Commission launches revised domestic violence policy

The launch of the Constitutional Law Reform Commission (CLRC) Domestic Violence Policy with (from left) acting director of the gender-based violence secretariat at the Department of Community Development and Religion Marilyne Kajoe, gender equity and social inclusion officer at the CLRC Vincent Gigmai, superintendent of the Family and Sexual Violence Unit Delilah Sandeka and CLRC deputy secretary Dorothy Mimiko-Kesenga in Port Moresby yesterday. – Nationalpic by KENNEDY BANI

THE Constitutional Law Reform Commission (CLRC) has recently revised its domestic violence policy to ensure that staff or any person engaged with CLRC is safe in the workplace.
The policy, originally launched in 2012, was intended to protect the safety of all domestic violence victims and their co-workers in promoting and maintaining a safe, healthy workplace, free from violence or threats.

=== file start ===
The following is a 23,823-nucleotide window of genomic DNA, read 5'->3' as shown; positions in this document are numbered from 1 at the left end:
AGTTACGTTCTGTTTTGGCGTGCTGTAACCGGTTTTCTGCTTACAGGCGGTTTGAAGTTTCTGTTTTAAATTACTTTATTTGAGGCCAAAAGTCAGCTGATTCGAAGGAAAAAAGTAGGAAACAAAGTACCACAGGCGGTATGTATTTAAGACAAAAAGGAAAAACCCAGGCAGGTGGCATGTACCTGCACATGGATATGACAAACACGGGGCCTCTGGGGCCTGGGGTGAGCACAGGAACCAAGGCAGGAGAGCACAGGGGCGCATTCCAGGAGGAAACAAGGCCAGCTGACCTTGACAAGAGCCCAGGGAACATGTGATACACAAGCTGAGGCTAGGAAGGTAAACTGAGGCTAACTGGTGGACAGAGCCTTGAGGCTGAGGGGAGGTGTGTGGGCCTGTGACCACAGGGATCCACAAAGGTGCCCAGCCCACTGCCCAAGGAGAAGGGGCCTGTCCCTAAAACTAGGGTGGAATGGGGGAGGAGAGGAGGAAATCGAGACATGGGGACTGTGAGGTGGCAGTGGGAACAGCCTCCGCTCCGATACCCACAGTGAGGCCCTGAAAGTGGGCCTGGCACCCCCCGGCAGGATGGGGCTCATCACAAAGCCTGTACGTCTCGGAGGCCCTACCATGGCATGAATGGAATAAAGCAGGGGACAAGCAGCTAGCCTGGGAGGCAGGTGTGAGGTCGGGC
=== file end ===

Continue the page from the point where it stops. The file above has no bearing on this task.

CLRC deputy secretary Dorothy Mimiko-Kesenga said: “Domestic violence knows no barriers, it creeps into the work place and is not only the family’s problem, but because it can affect the organisation and you on a personal level.
“Domestic violence comes in various forms; physical, sexual, psychological and economical and so if we look at it in that context, we can appreciate that it’s a national and sectorial issue as well and the issue is so big we cannot equate it to a number.”
Through their policy, CLRC had prioritised this form of violence as an important agenda, in the hope to also raise awareness through the organisation and partner agencies that domestic violence would not be tolerated either at the work place or anywhere else.
“If we don’t take the first step then who else will?” Dorothy said.
“By joining hands to make this a collaborative effort, it becomes everyone’s business and if everyone is talking about it, we can then deal with it on a grander scale.
“Although we cannot take your reports of any offences committed against you, we are essentially saying that we are here to provide a safe environment and give you that comfort to be able to talk about what’s affecting you at home or in the office if necessary,” she said.
The policy encompassed basic information needed for anyone who felt like they would like that help and was brave enough to reach out.